I am wondering what would be the best way to sample an set of parameter values from the posterior with guardrails on the distributions, given an arviz inference data object.

Guardrails refering to the interval of the credible interval.that we want to sample from.

The parameters may be drawn from both univariate and multivariate parameter distributions where as the following codsnippet would not work(the listcomprehension in def getsampledval would throw valueerror):

```
idata = pm.sample(500,
cores=1,
return_inferencedata=True)
lowerguardrail = 0.25
upperguardrail = 0.75
guardrails = idata.posterior.quantile((lowerguardrail, upperguardrail),
dim=('chain', 'draw'))
def getsampledval(trace, coeffname, guardrails):
allsampled = [x for x in getattr(trace.posterior, coeffname).data[0]
if getattr(guardrails, coeffname).values[0] <= x <= getattr(guardrails,coeffname).values[1]]
return allsampled[-1]
sampledparameterval = getsampledval(trace=idata, coeffname="paramname", guardrails=guardrails)
```

You can use an interval transform to keep proposed values inside the “guards”.

```
from pymc.distrobution.transforms import Interval
x = pm.Normal(0, 1, transform=Interval(lower, upper))
```

This is not possible for discrete variables yet, but there’s aproppsal to allow it fpr different reasons: Implement transforms for discrete variables by ricardoV94 · Pull Request #6102 · pymc-devs/pymc · GitHub

Do note that such bounds will not be respected in prior and posterior predictive, only in `pm.sample`

I am sorry for not making this clear in the question.

What i want to do is to sample solely one sample from the posterior for each variable whereas the corresponding distributions for the variables has been truncated such that all values lie within a lower and upper bound of the credible interval for that variable.

I.e 0 <= lowerbound <= 1, 0 <= upper bound <= 1, lowerbound <= upperbound

I would prefer to do it on an inferencedata object.

E.g the quantile function gives us the corresponding credible interval for these bounds but not the sampled values within that credible interval.

If we could get those sampled values within that interval then we could use the extract_dataset function to retrieve the single sample.

To sum it up.

We retrieve the posterior distribution, we truncate it by our lower and upper bounds such that the following distribution lie within this credible interval.

We then sample a single sample from this truncated distribution.

Note that the variables may have both uni and multivariate distributions.

As i understand the proposed Interval function it could not do this?

If we could filter our inferencedata object by the quantiles provided here:

```
idata.posterior.quantile((lowerguardrail, upperguardrail), dim=('chain', 'draw'))
```

And then draw a single sample from that resulting dataset(maybe by the extract_dataset function) i think this should correspond to what im looking for. Please correct me if im wrong.

I cant find a way however do perform that filtering.

My english is not up to par whereas my response may have led to even more confusion… please ask me to specify things which are not clear.

I think you basically have it. Here is the lower tail from one parameter (named `param`

):

```
param = idata.posterior["param"].to_numpy().flatten()
# figure out where to cut the tail
lowerguardrail = .25
lower_quant = np.quantile(param, lowerguardrail)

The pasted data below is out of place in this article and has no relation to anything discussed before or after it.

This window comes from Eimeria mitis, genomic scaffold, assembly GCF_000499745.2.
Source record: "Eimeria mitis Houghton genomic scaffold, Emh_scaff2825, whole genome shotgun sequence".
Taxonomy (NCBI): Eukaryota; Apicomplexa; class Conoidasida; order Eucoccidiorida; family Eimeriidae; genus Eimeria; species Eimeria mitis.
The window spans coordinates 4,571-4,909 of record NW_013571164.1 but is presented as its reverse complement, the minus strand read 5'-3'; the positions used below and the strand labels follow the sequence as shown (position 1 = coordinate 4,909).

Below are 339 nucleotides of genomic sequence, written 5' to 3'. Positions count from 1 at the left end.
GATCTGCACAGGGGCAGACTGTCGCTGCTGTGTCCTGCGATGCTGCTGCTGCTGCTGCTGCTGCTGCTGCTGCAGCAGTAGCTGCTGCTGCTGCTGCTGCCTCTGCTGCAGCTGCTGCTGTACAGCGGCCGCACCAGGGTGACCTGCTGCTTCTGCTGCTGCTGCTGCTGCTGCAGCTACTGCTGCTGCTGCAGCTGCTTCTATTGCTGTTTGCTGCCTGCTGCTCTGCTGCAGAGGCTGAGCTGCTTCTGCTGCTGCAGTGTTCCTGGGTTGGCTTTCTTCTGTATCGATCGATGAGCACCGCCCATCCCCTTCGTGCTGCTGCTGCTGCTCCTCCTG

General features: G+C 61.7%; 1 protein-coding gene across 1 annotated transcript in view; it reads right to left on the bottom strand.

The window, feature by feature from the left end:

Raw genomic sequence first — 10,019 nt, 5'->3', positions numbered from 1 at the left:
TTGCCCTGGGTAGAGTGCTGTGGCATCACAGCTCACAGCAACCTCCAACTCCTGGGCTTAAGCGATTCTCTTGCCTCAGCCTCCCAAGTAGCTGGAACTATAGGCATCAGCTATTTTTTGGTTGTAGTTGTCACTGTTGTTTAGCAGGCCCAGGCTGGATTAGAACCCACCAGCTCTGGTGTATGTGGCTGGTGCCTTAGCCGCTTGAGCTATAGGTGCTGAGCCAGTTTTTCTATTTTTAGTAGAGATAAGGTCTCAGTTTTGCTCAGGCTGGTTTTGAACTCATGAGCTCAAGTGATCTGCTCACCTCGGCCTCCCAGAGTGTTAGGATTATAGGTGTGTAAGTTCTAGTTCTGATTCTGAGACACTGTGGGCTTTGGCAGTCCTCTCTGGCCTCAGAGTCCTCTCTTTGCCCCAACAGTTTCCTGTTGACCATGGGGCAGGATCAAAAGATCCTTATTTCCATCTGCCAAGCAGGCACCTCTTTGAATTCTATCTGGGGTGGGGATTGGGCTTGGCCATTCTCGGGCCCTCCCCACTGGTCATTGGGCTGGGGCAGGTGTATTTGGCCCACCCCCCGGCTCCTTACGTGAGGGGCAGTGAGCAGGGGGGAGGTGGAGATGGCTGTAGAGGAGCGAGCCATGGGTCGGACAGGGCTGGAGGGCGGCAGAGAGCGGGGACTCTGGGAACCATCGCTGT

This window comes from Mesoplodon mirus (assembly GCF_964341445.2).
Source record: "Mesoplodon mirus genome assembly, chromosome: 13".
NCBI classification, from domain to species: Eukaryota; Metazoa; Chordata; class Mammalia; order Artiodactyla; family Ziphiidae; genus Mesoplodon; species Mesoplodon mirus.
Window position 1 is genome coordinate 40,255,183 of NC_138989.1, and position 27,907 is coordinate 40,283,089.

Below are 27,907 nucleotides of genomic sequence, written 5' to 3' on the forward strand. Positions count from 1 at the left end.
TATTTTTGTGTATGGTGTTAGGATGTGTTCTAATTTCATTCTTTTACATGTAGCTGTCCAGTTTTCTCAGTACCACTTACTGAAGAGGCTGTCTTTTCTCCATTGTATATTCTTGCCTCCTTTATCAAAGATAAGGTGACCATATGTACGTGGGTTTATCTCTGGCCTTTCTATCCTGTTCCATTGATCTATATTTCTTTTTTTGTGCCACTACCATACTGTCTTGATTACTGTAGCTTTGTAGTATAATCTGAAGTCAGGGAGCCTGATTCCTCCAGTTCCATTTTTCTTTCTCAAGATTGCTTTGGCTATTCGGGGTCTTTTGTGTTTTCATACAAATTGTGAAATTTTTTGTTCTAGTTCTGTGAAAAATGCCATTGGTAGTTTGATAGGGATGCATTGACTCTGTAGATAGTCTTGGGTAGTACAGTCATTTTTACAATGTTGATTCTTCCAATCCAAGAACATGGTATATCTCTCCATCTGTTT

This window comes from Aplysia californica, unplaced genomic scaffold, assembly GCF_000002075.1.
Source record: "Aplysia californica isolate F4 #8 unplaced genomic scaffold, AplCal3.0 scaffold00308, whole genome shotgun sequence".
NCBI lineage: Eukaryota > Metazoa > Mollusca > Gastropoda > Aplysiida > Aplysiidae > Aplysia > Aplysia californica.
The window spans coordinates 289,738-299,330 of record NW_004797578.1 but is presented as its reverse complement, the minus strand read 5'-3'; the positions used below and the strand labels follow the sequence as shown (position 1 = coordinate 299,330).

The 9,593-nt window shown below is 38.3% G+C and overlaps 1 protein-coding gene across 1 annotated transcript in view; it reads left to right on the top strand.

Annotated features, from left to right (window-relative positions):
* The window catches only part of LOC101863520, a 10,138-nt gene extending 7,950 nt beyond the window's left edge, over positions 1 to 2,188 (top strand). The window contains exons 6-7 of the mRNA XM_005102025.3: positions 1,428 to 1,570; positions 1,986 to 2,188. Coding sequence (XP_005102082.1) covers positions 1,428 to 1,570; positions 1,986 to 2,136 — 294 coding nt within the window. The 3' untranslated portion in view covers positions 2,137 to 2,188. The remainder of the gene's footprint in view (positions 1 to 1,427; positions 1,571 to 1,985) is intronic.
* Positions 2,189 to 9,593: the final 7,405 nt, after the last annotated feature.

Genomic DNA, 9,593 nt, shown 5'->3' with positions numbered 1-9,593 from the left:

# filter out everything but the lower tail
lowertail = param[param<lower_quant]
# select 1 sample
rng = np.random.default_rng()
lowertail_sample = rng.choice(lowertail, size=1)
```

thanks alot for answering.

One more question and then i declare it as a solution.

How would we do this in the multivariate case.

Consider e.g an RV declared as

```
pm.Laplace(name=b_fourier_weekday",
mu=0,
b=2,
dims=6)
```

which would have the following shape in the idata.posterior(sampled from 2 chains and 100 samples):

(2, 100, 6)

Notice that we now have a extra dimension.

How would one draw samples from a credible interval for that variable?

Notice that the flatten in numpy would skew this up.

My understanding is that HDIs for multivariate posteriors require post-processing beyond the samples themselves (e.g., clustering of samples), but I don’t have much first-hand experience. Not sure what arviz’s `hdi()`

method does in such cases. @OriolAbril ?

Just note that the posterior truncated samples are unlikely to correspond to the draws you would obtain from a proper truncated model. I have no idea what your final goal is so it could be perfectly fine.

i cant see how we can truncate it by percentages of the credible interval but i may be missing out on something? since we dont know what the following posterior would be i cant really provide bounds for the actual resulting sampling values but solely percentages of the credible interval

makes alot of sence… i can see myself come up with some quick heuristic to the problem by just using some clusterer such as k-means… but that solution does not have any sort of theoretic ground to stand on.

i found a stack-thread tackling this problem: bayesian - How to get multivariate credible interval estimate(s) / highest density regions (HDR) after MCMC - Cross Validated (stackexchange.com)

there is some valuable information in there.

Seems quite strange however that this is not builtin in the package… maybe i will make an dev request

To me, HDIs themselves have always seemed like a pretty hacky way of collapsing (marginal) distributions down to an interval. They are meaningful/interpretable (cf. frequentist confidence intervals), but you’re on shaky ground as soon as you start throwing away information, so I wouldn’t be surprised to learn that existing solutions are “approximate” and/or “heuristic”.